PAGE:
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REVIEW: Old Fashioned, all-American ‘A Christmas Story’ lights up Music Mountain Theatre

By John Dwyer

Love and kindness. The warmth of giving juxtaposed against the cold puffs of air that we see outside. The harshness of the rat race takes a pause to watch children unwrap their dreams and families share a good meal and comradery.

“A Christmas Story” is a classic Christmas tale that nostalgically remembers all of this. The narrator recalls growing up in the 1940s and how memories survive and make us who we are today. “A Christmas Story” celebrates the traditions of the season.

“A Christmas Story” is a stage musical that was first seen in 2009 at Kansas City Repertory Theater in Missouri. It went to Broadway in 2012. It is adapted from a 1983 movie that is based on Jean Sheperd’s book “In God We Trust, the Rest Pay Cash,” several Playboy short stories published from 1964 to 1966, and some radio and college talks that he was giving. Both the movie and the stage show are based on a collection of holiday vignettes surrounding the protagonist Ralphie Parker, a 9-year-old boy, back in December 1940 in the small town of Homan, Indiana.

There are memories of Santa and wanting that very special toy, which in this case is a BB gun, trying to get mom and dad aware of your toy priority, issues with a teacher, Miss Shields, dealing with the school bully, almost bonding with Dad while fixing a tire, getting your mouth washed out with soap, Dad’s continuing battle with the furnace, and the most memorable scene in the movie: the triple dare that ends up with your best friend getting his tongue stuck on a flag pole.

This tale starts onstage with Jean Sheperd (Michael Moeller) on his radio show in New York City. It is his personal story as he is the grown up Ralphie but, as he knows, it is the story of every American boy and girl. Moeller is perfect for the role as there is an easygoingness that he possesses. He is so comfortable on stage that a perfectly casual remark that is so right for the moment will be so off the cuff that you are not sure if it is an ad lib or scripted. He is always a joy to watch.

But what truly will blow you away is the lead role of Ralphie Parker played by Skyler Carter. His age belies his skills. He must have been born on the stage. He sings and dances the role so effortlessly. Skyler’s Ralphie has that childlike Christmas wonder that can only be captured by a soul that not only has the joy for Christmas, but also for the stage. Carter is someone to watch in the future. His performance is a Christmas gift in and of itself.

A special shout out to the even younger Finn Grunshaw, who is adorably cute as Ralphie’s younger brother, Randy. No one fills out a snowsuit better. The scene between he and his mother getting into aforementioned snowsuit is priceless.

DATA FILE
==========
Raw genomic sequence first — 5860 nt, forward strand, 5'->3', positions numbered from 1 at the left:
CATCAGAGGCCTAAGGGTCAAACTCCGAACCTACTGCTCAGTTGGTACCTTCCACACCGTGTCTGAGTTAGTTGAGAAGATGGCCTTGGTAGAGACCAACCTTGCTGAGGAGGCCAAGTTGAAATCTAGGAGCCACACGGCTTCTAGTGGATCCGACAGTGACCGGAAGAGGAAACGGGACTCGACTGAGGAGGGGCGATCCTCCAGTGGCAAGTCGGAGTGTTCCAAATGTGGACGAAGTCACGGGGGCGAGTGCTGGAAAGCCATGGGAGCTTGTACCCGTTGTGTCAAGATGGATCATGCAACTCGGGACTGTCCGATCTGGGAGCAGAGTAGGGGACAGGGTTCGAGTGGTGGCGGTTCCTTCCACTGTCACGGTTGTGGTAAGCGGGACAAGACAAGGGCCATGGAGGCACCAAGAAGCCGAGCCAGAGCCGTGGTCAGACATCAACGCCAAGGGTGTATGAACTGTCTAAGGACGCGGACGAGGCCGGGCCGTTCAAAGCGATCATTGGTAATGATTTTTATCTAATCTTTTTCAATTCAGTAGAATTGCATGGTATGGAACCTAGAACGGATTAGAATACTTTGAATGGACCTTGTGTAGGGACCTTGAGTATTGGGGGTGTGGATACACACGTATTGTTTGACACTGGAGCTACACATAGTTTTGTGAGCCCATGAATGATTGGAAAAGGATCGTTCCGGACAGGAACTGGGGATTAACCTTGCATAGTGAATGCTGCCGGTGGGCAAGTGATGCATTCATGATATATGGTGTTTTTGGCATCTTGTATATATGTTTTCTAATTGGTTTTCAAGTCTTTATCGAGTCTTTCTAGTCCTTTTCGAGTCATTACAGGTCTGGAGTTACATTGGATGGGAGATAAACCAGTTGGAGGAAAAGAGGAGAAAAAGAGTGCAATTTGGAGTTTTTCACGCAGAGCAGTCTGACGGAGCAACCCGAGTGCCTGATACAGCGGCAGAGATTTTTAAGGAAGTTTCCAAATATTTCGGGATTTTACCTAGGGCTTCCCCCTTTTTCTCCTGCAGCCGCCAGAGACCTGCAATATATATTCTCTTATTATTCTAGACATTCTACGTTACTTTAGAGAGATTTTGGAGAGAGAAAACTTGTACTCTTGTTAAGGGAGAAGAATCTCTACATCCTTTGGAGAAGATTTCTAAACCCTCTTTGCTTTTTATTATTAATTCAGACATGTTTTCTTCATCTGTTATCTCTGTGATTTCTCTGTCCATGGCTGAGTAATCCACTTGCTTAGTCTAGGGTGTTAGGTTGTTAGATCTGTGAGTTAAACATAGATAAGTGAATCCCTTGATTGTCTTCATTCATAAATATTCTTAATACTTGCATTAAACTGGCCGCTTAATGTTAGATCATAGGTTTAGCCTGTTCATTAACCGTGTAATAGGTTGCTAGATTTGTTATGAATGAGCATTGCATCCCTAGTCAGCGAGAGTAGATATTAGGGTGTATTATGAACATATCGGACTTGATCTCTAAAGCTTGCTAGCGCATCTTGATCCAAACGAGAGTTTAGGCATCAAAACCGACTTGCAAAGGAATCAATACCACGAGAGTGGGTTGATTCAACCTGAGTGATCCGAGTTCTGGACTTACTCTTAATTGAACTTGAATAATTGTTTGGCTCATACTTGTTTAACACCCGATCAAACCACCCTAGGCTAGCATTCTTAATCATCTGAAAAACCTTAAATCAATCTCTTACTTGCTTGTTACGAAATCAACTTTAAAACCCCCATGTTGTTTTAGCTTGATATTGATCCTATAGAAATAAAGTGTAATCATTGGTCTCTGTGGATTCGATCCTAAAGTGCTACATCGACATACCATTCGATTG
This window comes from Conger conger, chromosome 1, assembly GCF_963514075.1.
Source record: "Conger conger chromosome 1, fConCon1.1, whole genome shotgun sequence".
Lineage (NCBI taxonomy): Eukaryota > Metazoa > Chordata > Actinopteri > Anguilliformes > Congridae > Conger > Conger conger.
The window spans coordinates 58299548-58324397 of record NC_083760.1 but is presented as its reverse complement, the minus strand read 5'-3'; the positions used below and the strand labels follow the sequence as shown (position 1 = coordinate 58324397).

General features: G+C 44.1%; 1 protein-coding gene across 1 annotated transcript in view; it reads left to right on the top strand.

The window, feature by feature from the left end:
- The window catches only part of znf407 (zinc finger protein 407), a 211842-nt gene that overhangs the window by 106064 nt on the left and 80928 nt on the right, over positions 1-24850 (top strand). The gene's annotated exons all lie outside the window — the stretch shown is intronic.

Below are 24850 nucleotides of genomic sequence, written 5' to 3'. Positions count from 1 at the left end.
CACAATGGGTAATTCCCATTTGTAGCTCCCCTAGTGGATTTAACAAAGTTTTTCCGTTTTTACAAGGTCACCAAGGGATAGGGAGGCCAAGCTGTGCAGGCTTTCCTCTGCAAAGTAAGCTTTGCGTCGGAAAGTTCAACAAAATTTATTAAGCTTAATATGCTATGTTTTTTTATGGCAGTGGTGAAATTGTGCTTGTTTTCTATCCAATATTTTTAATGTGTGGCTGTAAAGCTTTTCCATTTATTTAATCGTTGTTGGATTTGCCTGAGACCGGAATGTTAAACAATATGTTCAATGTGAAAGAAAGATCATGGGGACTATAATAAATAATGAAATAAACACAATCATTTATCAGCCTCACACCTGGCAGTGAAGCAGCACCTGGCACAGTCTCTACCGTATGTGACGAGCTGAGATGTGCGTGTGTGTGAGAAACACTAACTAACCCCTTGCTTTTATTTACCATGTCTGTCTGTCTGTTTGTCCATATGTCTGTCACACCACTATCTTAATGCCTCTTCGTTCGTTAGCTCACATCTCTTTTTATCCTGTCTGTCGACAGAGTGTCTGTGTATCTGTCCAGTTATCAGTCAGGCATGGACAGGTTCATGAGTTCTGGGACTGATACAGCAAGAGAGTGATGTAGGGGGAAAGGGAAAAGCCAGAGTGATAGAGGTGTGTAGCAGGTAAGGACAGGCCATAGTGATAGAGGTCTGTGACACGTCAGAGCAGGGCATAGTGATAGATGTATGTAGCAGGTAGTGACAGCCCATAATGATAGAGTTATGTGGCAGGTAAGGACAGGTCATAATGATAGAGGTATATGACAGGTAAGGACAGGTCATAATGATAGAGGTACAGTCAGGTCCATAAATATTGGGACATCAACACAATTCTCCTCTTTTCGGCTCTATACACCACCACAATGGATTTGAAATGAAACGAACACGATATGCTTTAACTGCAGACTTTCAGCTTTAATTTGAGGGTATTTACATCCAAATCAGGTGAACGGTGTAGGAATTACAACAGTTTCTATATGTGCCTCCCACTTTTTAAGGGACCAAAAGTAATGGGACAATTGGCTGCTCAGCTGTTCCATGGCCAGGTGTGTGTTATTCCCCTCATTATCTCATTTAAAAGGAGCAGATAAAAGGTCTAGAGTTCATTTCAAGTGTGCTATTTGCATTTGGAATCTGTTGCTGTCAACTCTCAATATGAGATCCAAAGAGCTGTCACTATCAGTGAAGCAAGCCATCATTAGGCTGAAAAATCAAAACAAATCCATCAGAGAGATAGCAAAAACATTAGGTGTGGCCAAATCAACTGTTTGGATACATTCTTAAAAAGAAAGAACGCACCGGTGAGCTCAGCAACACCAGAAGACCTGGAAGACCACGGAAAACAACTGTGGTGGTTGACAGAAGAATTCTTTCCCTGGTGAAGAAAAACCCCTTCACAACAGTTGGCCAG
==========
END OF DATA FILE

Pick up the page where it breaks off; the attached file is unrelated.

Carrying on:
Sharing the stage with these wunderkinds are some seasoned professionals that include Louis Palena as the Old Man, Molly Logan as Mother, Jaime Geddes as Miss Shields and David McCloughan Jr. as Santa Claus. As expected, they are all on Santa’s good list and are the expected gifts for this show. Louis has a certain charm being a lanky curmudgeon and is particularly fine in “The Genius on Cleveland Street” and “A Major Award.” Molly Logan was splendid as Mother. There is such an ease and naturalness to her portrayal as the good, enduring, loving mother. The loveliest songs of the show are sung by Logan’s beautiful mezzo soprano when she performs “What a Mother Does” and “Just Like That.” Jamie Geddes can always be depended on to give a noteworthy performance and her Ms. Shields is no exception. She is so appealing fronting all the kids as they do an amazing tap routine in the show’s show stopper “You’ll Shoot Your Eye Out.” An expert hoofer, she is the ultimate teacher as she puts the kids thru a complex tap routine that has such joy, it may be the best holiday gift you will get this season. What can compare to all those smiles and twinkling eyes and rosy cheeks? Well, yes, there is Santa, who has those things and a droll little mouth that is drawn up like a bow. The reason for that, by the way, is because this Santa is known for taking a nip. Mr. Claus is played by the talented, ebullient David McLoughan Jr.

Kudos to director Anna Hentz, for casting a great set of actors, blocking some complex scenes with a cast of 39 and a dog, who by the way is one smart little thespian. The song “Ralphie to the Rescue” is one of many songs and scenes that Hentz , choreographer Jordan Brennan and dance captain Sharon Rudda have to make work, and it is filled with such spirit from all those young performers, the stage just glows. Due to so many young performers, there is even a position of Child Wrangler (Arianna Velez), whose contribution is, no doubt, great.

When the curtain rises, the set is so well done, it elicits a smattering of applause. Congratulations to Louis Palena, Karl Weigand and Ryan Cramer for set design and construction.

I had never seen the movie, as impossible as that may seem when it is on 24/7 on the Turner Broadcasting System during Christmastime. I didn’t know what I was missing. It is a classic. It warms the heart with nostalgia for a simpler time, and yet reminds us that some things will always be. It is a show that makes you want to hug your kids and then call your parents to tell them thank you. Great music. Great kids. Great energy. Great show. Ho ho ho!

The show continues through Nov. 25, and tickets can be purchased online.

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